As far as we know, at the moment, you are more occupied by the design, more accurately chandelier design. How did you get over to this field and how do you link it to textile techniques?
After creating the first installation, the way that light can change the created object, change the view its surface, create a different mood, seemed attractive to me. I decided to experiment more with light. An idea to apply my learned traditional weaving, coloring techniques a bit untraditionally and to create three dimensional objects by applying traditional textile in a certain way was born. The main thing in my created chandeliers is the use of traditional textile techniques, their certain interpretation that lets to create a style that is characteristic only to my works. I experimented a lot with various traditional textile techniques but, at the moment, I mostly create chandeliers by using tied carpet weaving technique, which I particularly applied and interpreted in my created works.
What is design to you personally?
First of all, to me, design is an idea, then a great realization and, of course, function. When I create my design objects, I follow such rule: 100% of manual work, 100% of natural materials, 100% of good mood, a bit of design, art and mastery.
Where do you get your inspiration, what portion of your works are devoted to clients and how much time do you give to personal creation?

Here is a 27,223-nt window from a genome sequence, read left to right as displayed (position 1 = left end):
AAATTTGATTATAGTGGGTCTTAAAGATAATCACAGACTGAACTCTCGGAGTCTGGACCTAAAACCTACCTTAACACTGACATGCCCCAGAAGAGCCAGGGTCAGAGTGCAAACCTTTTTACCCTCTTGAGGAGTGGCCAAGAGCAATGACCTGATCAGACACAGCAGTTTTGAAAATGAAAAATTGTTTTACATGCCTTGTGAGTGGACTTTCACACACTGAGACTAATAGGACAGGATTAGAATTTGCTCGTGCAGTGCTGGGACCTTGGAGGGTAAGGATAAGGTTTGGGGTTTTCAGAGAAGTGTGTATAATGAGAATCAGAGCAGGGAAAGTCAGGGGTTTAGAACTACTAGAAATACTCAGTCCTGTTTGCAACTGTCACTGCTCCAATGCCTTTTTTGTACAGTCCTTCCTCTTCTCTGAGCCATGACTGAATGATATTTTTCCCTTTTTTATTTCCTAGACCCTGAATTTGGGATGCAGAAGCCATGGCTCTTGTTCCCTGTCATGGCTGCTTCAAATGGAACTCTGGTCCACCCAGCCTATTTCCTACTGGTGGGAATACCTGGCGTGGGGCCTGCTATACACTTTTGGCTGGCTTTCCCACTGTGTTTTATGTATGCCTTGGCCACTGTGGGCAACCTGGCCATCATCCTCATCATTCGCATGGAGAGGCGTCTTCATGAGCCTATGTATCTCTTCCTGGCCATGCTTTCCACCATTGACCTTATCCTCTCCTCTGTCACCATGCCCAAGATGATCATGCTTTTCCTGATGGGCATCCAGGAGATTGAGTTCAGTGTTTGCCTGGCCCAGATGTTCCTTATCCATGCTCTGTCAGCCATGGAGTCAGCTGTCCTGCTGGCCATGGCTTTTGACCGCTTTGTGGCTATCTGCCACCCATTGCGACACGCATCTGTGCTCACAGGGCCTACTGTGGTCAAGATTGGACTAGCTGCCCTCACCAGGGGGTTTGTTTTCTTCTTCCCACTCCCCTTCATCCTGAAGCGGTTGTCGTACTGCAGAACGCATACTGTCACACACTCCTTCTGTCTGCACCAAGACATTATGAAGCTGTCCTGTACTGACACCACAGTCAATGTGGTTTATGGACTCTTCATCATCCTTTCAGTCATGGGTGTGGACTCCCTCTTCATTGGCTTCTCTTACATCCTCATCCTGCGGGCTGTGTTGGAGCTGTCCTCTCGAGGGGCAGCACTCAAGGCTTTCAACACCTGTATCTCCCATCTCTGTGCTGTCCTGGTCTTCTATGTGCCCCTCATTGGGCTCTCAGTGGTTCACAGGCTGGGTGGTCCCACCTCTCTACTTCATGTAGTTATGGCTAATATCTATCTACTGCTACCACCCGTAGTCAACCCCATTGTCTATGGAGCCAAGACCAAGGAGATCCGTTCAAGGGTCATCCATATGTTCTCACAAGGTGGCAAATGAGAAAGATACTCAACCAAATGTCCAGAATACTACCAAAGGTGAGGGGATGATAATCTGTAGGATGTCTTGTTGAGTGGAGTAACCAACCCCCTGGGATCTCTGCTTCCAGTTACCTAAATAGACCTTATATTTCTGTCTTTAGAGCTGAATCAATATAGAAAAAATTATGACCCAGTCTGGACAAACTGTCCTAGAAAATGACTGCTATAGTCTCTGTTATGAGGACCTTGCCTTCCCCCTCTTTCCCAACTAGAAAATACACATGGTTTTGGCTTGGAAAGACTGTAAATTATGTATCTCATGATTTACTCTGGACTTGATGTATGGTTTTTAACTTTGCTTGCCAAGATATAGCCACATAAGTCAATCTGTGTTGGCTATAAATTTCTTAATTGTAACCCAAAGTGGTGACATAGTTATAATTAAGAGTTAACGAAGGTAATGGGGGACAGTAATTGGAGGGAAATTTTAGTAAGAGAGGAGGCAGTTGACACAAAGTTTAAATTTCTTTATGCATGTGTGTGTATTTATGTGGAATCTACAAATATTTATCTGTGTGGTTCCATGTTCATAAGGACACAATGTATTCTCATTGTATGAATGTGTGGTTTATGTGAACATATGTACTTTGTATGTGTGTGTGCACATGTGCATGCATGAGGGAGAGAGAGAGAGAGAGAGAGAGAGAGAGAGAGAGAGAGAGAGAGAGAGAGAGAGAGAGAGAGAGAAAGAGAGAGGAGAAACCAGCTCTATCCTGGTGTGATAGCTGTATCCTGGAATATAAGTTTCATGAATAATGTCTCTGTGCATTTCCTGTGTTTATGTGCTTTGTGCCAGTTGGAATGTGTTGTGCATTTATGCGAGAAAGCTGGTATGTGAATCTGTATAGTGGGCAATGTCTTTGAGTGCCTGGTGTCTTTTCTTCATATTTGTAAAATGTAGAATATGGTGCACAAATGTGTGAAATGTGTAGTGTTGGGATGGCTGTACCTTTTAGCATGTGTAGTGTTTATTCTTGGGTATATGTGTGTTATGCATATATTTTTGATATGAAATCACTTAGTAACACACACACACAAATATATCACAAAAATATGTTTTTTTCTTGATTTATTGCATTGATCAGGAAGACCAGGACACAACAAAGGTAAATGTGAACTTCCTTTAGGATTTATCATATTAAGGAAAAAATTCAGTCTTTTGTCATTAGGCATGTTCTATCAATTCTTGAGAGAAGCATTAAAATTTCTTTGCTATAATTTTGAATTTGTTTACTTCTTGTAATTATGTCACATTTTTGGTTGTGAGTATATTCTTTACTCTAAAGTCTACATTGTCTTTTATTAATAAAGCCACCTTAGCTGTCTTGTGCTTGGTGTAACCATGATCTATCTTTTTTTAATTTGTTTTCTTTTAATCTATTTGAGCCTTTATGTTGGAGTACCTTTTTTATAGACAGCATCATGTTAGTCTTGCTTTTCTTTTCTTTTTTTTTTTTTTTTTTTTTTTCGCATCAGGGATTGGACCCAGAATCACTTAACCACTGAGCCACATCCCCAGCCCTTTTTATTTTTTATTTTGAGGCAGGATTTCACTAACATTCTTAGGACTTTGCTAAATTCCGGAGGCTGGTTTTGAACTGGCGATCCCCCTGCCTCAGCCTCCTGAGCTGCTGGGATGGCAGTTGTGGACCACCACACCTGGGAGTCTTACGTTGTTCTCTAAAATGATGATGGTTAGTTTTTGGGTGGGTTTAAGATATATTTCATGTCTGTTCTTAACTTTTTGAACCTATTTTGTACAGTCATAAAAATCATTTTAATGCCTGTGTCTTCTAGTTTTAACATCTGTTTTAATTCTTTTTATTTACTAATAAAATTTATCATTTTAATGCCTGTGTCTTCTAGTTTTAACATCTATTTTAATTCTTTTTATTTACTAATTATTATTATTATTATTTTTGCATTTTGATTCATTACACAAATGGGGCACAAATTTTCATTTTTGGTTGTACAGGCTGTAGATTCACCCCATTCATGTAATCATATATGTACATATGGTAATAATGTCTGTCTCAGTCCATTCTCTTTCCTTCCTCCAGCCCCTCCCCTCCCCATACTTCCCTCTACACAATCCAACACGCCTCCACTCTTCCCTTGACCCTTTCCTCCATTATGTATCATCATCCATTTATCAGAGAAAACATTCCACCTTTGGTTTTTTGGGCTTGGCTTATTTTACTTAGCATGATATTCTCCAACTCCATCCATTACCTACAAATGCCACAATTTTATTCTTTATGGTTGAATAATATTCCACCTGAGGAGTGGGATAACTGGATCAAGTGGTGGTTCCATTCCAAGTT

The most difficult question to answer is “where do you get your inspiration from?” Probably, as to the most, nature dictated forms of created objects and ideas come from observation of our day – to – day life and the surround world.
I like to create to a specific person or interior. I like to find the most original ways of solution, when I have a specific task. That is why a large portion of my creation is taken by clients. In my spare time, I create and produce things or objects that I believe are going to find not only a spectator but an owner as well. I stand by an opinion that “art has to serve the community” (I think that Lenin gushed about that) but I really think that created pieces have to find their home, their keepers or a museum, or exhibition halls.
As we know, you can be proud not only because you found your style but also because you have quite a few clients. What advice would you give to those, who cannot find any clients?
Don’t stop looking around! There are different platforms and opportunities to share your ideas! Internet is one of them. Also there are exhibitions, competitions that are worth trying not just because you could find a potential interest more quickly but also because you could tests your abilities.
If you could turn your future in the most ideal way, how would you imagine your work, space and creation after five years?
I hope to still create after five years. I am happy that I’m doing something that I would like to carry on doing. It would be fun to “go off to the broad waters”, find more “owners” for my creations abroad. I would like to actively express myself not only in Lithuania but also beyond its borders.